Open Source Slack Alternatives

Mariola Czupowska Tools / March 30, 2017

Open Source Slack Alternatives

Whether you are a small business or a thriving company, you definitely need a good and effective communication channel that will bring all necessary information together. While Slack is undoubtedly a popular chat application, it has some drawbacks: examples being high subscription fees, and the risk of a private data leak ( Slack experienced a security incident in March 2015 ).

I decided to choose a couple of open-source alternatives that, in my view, are worth getting familiar with if you do not want to use a closed source tool, such as Slack. In fact, open-source applications may prove to be indispensable if you want to secure sensitive data within your organization, and do not want to have sleepless nights wondering whether your communications remain behind a firewall. If you decide not to use Slack, what other options do you have?


Rocket Chat Slack Alternative

Rocket.Chat is quite a new project, which is developed using CoffeeScript and JavaScript within the Meteor framework, using the MIT license. It is a solid cross-platform open-source chat solution that you can access from anywhere, either on the go or with the use of a web browser or desktop app. Rocket.Chat has many features, such as live chat, video conferencing, unlimited integrations, file sharing, text math rendering, local hosting, APIs, screen sharing, and a custom module system. However, it is not all a bed of roses. Video does not work that well and Slack still has more options. For example: Rocket.Chat does not give you the ability to add many people to a channel at once. A big plus is that you can have it on your own server, and it is easy to deploy. hangouts.

Pros and Cons:

  • Numerous features
  • Video calls support
  • Occasional problems with video
  • You cannot add many people at once

Let’s Chat

A good solution for small teams, made in Toronto. The authors describe it as an easily deployable chat that fits well with small, intimate teams. The application uses Node.js and MongoDB. A vast array of features include group chat, direct messaging, private channels, multiple rooms, desktop notifications, image embeds, file uploads, REST-like API, transcripts, XMPP support, and LDAP/Kerberos authentication. Let’s Chat is licensed under the MIT License. In fact, this app shares many features with Slack. One more thing: it’s a good choice for less tech savvy users due to Sandstorm support, which helps with self-hosting.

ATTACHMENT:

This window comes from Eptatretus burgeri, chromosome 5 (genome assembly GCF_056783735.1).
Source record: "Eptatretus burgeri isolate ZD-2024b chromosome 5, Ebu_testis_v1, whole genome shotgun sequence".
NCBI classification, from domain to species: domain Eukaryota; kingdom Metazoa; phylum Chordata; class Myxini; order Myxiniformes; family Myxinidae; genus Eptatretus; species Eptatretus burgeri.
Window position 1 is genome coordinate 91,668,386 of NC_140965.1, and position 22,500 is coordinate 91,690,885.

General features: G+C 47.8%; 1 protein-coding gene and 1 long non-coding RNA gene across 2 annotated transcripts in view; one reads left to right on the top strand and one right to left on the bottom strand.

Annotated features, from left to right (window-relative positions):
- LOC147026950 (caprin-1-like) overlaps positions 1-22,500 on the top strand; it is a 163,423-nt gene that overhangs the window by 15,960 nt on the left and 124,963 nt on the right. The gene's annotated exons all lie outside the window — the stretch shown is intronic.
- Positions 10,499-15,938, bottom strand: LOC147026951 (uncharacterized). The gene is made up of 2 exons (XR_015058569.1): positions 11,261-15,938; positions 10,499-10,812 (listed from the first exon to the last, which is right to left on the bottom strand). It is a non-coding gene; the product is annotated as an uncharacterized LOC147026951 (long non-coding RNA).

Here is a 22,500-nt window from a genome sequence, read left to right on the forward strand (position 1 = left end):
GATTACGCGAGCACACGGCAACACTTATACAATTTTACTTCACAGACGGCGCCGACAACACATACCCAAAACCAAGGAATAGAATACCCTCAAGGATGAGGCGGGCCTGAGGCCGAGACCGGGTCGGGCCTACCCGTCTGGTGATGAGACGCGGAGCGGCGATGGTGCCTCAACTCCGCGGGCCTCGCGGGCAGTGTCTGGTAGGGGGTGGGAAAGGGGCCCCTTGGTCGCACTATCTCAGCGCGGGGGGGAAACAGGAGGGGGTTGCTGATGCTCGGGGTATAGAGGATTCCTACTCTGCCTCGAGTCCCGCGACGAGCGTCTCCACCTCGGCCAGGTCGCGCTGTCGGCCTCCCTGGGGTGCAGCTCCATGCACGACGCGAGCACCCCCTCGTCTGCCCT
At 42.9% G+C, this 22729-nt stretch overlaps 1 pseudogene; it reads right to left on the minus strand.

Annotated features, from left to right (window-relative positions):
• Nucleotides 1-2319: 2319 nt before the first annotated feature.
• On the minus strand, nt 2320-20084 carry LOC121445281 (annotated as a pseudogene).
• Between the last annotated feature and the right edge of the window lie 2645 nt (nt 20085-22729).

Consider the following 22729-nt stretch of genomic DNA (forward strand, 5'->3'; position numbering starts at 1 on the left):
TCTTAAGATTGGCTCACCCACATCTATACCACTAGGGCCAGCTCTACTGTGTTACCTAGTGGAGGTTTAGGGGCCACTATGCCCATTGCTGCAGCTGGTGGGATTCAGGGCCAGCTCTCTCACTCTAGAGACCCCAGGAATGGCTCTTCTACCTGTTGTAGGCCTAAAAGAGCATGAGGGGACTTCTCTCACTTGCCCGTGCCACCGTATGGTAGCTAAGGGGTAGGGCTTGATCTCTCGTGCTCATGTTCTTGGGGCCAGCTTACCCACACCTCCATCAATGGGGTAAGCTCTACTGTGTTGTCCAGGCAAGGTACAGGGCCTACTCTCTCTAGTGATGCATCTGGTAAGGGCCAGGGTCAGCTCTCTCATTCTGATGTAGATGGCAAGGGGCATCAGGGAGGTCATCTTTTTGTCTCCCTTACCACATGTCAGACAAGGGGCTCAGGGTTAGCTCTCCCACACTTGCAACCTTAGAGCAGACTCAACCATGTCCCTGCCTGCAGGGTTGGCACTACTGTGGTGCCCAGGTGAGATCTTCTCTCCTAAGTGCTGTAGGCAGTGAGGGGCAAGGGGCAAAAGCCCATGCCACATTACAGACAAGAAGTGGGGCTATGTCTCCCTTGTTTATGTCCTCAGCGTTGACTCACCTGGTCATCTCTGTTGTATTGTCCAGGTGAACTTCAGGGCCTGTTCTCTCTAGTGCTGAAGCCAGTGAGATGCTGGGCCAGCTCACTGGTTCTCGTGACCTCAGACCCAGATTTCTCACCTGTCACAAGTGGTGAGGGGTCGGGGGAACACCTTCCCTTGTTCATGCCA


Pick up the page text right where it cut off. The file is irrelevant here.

Pros and Cons:

  • Sandstorm support
  • Many features
  • No test suite
  • No native mobile app


Mattermost Slack Alternative

The creators call it an open-source, private cloud Slack-alternative. It is Slack-compatible, with a lot of useful features, examples being the sharing of messages and files, archiving, instant search, private and public chats, and integrations. Additionally, if you are using Slack, you can easily import your channels and archives to Mattermost. The application is written in a mix of Golang and JavaScript under the React framework. What’s more, it’s designed for web, desktop and mobile use, which makes the app quite convenient to use. Mattermost is licensed under the MIT License.

Pros and Cons:

  • You can import your account from Slack
  • Mobile version
  • No native mobile app
  • No end-to-end encrypted DMs


Friends is a public chat platform which is not centrally controlled, and is written in JavaScript. The definite advantage is that if there is no internet connection, you can still send messages to anyone on your local network because Friends support multicast DNS. It also allows communication via Bluetooth LE if there is no WiFi router. Basically, you can send messages or transfer files to people who are physically near you. While the app definitely has strong points, it has some drawbacks, such as no end-to-end encrypted DMs and limited features. It is licensed under the MIT license.

Pros and Cons:

  • Communication is possible even when offline
  • Communication via Bluetooth
  • No end-to-end encrypted DMs
  • Not many features


The list is by no means in-depth but it gives you an idea of the options you have if you quit closed source communication channels. You should probably try out a few options, and choose the one that meets your company’s needs. Do you have some other recommendations? Are you using open-source chat instead of Slack?